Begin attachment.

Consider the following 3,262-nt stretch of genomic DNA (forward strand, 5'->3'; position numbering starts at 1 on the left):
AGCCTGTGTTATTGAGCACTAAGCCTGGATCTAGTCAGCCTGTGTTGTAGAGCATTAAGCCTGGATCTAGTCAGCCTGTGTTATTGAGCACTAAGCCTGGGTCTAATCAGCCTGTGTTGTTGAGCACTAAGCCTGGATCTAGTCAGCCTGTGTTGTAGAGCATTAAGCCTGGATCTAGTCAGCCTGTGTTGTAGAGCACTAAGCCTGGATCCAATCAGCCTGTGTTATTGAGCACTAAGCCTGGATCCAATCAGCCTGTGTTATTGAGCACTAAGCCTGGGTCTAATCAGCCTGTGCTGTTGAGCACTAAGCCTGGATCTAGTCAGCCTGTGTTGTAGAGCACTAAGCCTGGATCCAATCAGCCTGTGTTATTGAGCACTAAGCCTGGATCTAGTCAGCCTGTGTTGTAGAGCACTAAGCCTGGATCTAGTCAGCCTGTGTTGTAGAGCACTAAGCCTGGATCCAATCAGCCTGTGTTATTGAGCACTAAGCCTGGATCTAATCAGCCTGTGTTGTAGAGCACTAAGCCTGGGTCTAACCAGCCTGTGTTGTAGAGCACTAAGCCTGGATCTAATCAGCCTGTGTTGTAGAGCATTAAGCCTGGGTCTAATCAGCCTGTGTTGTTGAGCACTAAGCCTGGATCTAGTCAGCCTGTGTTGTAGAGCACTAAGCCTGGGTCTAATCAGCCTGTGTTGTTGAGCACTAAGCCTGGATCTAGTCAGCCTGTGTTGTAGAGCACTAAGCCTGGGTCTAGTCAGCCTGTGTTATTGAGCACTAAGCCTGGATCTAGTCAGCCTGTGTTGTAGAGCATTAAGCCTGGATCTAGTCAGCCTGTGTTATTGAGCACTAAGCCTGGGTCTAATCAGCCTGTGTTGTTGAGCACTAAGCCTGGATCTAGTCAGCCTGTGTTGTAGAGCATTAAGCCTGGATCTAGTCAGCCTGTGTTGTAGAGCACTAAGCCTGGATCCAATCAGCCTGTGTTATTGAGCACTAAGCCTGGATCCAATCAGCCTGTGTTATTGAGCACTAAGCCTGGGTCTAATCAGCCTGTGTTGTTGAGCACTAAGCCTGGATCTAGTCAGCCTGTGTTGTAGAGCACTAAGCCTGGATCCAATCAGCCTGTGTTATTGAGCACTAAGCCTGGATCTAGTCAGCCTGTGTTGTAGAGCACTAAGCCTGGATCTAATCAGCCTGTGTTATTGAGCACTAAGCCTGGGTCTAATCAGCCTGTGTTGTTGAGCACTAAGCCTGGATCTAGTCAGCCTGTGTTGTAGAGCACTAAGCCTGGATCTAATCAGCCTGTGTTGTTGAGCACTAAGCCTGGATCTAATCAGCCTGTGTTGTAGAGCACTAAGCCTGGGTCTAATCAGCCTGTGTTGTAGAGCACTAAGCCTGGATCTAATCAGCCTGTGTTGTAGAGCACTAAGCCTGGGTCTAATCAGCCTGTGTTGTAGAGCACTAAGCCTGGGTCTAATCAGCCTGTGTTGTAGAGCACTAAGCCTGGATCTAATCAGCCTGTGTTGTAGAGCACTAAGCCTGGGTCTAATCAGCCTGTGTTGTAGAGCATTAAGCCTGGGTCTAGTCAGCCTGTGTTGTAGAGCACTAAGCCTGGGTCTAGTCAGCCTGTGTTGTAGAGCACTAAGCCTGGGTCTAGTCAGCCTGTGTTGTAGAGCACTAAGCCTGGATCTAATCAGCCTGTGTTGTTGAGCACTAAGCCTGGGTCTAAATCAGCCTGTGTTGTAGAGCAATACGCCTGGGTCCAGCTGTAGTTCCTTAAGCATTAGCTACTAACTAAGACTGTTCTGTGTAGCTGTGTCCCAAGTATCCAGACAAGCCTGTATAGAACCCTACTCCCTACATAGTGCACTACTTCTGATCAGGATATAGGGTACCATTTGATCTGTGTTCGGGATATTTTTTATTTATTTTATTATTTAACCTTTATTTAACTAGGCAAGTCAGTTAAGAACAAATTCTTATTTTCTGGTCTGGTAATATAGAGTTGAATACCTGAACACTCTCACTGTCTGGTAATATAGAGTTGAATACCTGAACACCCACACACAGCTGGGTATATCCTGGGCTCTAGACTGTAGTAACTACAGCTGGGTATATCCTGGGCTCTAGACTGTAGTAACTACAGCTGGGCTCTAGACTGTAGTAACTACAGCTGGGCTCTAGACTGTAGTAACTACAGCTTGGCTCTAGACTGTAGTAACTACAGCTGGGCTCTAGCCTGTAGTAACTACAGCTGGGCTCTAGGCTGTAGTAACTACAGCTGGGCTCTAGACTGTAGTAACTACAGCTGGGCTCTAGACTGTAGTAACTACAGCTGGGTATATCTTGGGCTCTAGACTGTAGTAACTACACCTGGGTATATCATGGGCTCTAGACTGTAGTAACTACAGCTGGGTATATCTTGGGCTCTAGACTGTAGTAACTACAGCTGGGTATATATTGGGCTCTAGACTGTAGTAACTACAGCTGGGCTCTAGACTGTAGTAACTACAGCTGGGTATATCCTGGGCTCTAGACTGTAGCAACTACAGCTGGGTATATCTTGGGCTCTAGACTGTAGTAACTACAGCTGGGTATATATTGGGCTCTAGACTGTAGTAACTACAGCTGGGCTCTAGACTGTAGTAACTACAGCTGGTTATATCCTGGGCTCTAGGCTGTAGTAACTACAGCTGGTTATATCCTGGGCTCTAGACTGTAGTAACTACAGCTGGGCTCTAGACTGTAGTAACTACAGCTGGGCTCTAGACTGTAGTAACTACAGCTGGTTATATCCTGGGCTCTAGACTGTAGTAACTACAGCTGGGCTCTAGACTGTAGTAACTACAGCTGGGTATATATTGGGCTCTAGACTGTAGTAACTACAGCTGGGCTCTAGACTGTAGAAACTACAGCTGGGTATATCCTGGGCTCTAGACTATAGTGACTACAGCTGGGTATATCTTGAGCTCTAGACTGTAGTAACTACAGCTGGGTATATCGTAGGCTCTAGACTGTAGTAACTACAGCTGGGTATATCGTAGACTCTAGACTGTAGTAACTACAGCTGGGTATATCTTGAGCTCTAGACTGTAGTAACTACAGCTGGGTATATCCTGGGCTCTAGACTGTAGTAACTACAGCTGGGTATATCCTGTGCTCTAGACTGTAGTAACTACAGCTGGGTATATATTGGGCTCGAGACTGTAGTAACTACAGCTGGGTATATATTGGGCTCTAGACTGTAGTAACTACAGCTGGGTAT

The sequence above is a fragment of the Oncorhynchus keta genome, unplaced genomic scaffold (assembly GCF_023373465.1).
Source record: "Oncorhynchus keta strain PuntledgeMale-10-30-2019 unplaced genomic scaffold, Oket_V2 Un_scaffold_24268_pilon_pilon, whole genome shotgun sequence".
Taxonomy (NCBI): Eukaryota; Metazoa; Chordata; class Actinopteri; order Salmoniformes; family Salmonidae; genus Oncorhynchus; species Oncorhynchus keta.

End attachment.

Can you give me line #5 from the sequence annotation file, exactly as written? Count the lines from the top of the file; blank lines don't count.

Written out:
Taxonomy (NCBI): Eukaryota; Metazoa; Chordata; class Actinopteri; order Salmoniformes; family Salmonidae; genus Oncorhynchus; species Oncorhynchus keta.